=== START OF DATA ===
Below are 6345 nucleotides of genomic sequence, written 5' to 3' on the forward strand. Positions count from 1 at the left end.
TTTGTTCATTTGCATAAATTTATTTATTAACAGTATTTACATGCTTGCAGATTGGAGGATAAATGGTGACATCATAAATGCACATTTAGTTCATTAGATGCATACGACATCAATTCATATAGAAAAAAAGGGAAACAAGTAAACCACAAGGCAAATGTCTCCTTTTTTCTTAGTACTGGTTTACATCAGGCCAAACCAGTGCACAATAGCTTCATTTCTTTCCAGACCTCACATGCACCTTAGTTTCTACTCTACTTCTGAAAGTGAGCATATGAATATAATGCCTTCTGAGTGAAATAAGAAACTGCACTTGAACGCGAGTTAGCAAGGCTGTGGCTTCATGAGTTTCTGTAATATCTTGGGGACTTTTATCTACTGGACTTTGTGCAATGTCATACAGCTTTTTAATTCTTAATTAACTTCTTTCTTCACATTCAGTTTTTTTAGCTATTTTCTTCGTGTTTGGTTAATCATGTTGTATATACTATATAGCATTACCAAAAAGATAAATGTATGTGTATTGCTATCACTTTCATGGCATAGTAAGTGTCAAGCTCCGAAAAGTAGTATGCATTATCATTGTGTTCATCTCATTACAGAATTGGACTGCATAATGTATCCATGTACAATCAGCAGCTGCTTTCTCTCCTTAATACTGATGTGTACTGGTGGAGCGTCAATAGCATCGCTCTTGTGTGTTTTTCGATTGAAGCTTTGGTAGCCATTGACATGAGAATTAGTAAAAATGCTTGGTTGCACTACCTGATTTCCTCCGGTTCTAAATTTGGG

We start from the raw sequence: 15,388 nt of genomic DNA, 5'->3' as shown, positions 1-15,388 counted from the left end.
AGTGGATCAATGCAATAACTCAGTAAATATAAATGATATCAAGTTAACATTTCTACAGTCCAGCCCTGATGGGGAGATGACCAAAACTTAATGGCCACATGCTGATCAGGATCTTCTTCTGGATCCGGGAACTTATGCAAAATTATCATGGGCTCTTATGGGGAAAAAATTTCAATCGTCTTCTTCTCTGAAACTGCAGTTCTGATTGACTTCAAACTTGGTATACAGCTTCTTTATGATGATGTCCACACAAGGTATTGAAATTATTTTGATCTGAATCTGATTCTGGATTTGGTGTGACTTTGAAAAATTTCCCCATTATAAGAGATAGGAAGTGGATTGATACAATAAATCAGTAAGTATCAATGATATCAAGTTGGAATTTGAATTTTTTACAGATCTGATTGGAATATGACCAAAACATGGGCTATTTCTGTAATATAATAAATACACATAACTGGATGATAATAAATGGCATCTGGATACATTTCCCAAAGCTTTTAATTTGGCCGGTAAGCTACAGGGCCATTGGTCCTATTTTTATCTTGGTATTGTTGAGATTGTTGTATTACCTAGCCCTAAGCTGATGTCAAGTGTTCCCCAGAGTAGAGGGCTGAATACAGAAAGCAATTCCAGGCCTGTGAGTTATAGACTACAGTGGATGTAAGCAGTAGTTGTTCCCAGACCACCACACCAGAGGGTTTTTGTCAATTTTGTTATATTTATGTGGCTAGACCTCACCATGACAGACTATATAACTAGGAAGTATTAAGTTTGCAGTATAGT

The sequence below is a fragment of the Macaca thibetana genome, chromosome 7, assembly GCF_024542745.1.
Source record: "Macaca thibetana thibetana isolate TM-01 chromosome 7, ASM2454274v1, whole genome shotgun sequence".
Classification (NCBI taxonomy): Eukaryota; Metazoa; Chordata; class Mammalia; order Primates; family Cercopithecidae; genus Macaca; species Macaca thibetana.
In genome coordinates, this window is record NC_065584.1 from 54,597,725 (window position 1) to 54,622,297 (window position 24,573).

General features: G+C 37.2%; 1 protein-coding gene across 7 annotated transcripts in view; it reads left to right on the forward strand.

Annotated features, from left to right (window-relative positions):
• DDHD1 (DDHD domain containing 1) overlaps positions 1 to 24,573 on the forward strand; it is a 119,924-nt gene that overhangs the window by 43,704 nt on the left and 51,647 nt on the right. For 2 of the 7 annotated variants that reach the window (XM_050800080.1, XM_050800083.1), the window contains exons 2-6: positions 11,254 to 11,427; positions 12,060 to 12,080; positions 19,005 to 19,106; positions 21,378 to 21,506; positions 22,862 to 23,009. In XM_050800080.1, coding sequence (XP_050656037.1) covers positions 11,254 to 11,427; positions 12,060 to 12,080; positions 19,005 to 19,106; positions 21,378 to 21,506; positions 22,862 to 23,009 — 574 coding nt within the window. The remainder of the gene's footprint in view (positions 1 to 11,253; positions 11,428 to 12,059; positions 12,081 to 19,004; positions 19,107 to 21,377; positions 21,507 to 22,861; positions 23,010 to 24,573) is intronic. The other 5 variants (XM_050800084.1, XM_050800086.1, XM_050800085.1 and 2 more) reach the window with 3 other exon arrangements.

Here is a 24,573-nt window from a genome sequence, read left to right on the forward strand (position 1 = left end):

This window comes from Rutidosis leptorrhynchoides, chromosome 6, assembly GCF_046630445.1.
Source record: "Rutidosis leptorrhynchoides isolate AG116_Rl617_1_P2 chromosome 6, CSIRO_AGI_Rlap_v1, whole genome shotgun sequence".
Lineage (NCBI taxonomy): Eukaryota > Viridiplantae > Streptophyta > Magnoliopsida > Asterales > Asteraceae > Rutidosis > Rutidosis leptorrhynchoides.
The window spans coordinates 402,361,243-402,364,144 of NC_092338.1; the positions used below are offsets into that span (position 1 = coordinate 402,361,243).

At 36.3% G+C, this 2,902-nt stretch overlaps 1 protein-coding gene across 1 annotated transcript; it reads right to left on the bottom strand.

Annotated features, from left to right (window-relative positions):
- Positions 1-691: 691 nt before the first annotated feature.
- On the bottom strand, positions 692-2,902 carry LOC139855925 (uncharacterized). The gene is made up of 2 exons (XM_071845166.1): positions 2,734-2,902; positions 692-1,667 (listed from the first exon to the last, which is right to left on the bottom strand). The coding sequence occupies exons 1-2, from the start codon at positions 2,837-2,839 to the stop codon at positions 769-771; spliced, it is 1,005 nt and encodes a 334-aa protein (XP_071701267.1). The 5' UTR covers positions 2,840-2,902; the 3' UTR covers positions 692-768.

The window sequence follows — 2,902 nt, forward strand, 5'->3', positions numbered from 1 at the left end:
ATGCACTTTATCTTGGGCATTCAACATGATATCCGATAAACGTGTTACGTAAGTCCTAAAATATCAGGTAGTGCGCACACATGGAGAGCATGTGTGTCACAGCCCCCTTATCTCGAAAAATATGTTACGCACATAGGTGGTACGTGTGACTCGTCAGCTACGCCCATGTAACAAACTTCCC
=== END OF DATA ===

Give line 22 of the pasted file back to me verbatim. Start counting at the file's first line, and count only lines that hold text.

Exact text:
ATGCACTTTATCTTGGGCATTCAACATGATATCCGATAAACGTGTTACGTAAGTCCTAAAATATCAGGTAGTGCGCACACATGGAGAGCATGTGTGTCACAGCCCCCTTATCTCGAAAAATATGTTACGCACATAGGTGGTACGTGTGACTCGTCAGCTACGCCCATGTAACAAACTTCCC